One reason is that Hamilton had an "awards division" that catered to companies that purchased watches as awards for service anniversaries. Hamilton would often modify designs from discontinued models so that recipients wouldn't find their award watch for sale in a local jewelry store.
Another reason is Hamilton made some models specifically for export to the European market. These models occasionally make their way back to the US. There are a number of known European models and plenty of watches yet to be identified too I bet.
European models are usually identified as "European" because they have a 5 digit model number on the back. Some American watches are identified by model numbers too - but they will have four-digit numbers instead of five.
For example, here's a wrist shot of my model 64028-4. It's a calendar model and it's semi-cushion shape with crown at 4:30 really caught my eye. Turns out there are a couple of variants of this watch. The -4 model came in yellow rolled gold plate (RGP) and there's a -3 model that came in white (stainless steel).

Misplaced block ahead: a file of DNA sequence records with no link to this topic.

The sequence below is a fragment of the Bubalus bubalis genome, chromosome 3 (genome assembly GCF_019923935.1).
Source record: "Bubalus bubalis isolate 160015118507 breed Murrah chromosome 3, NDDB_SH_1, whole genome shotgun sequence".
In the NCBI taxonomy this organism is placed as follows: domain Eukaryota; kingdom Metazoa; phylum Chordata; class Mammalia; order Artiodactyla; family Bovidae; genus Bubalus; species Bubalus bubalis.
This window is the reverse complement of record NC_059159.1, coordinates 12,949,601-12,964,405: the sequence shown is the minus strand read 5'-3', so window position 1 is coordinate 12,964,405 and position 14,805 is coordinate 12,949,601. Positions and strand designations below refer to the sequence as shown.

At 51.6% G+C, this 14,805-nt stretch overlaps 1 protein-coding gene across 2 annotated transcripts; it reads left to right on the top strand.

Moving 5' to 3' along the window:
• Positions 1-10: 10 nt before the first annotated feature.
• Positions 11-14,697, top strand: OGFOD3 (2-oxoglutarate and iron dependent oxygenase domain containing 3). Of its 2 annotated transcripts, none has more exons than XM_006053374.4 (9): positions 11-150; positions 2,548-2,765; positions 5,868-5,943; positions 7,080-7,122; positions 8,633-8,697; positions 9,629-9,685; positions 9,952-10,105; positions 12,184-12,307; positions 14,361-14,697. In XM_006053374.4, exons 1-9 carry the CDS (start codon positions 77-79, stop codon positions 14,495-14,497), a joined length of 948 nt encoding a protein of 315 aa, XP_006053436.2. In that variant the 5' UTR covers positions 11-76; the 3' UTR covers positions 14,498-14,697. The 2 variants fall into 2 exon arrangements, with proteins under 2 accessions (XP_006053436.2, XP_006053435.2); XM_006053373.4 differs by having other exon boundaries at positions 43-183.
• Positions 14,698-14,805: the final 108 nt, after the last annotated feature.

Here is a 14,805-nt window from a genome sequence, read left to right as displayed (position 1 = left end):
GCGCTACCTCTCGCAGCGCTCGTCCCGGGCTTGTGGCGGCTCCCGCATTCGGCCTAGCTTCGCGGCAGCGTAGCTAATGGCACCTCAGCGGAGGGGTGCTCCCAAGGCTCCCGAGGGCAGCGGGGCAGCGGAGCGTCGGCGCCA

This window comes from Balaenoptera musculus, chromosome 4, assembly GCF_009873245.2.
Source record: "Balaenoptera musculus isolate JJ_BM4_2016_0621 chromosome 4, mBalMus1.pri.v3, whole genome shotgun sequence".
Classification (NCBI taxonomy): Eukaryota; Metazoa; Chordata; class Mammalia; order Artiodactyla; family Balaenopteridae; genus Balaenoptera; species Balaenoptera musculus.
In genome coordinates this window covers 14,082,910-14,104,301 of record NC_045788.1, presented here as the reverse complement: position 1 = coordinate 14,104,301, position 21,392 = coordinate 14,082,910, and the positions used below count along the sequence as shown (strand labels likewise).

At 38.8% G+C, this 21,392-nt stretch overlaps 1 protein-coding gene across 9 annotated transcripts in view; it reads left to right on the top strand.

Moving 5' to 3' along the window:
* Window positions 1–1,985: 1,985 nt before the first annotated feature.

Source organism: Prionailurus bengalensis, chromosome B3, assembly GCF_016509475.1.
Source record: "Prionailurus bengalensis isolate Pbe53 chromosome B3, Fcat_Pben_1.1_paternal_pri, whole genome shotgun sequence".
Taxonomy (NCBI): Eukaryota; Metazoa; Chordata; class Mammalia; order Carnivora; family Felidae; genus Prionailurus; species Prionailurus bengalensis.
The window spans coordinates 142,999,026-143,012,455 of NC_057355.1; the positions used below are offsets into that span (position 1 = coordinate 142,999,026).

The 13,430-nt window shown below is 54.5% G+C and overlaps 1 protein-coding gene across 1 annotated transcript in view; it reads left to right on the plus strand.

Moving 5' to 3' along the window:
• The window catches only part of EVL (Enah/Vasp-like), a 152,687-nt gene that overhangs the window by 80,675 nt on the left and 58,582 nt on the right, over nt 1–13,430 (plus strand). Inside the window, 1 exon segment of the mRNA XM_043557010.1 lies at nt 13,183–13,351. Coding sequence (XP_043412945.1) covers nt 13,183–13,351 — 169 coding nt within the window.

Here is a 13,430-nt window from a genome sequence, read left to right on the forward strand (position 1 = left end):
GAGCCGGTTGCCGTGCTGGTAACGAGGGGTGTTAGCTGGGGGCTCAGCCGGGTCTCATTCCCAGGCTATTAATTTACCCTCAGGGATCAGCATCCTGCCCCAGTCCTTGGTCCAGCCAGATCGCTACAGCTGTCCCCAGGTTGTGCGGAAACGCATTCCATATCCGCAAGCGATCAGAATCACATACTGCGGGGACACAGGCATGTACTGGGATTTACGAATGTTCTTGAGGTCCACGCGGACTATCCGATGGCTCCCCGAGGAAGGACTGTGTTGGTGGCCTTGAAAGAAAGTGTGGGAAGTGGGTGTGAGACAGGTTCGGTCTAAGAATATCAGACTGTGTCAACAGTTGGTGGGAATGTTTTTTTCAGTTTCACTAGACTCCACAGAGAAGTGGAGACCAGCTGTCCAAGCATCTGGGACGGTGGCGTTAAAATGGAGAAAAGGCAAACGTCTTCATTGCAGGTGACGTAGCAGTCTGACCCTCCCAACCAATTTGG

On the reverse you can see it's marked a little differently than the usual Hamilton watch and the model number is clearly inscribed.
It's unique shape and crown location looked pretty familiar when I purchased it. I thought for sure it was a model that I had seen before. Turns out it looks an awful lot like a Hamilton Electric model called the Taurus from the early 1960's.
I enjoyed you blog. I have purchased Hamilton cal. 61 61001-3. Would you know the details about this piece? Thanks!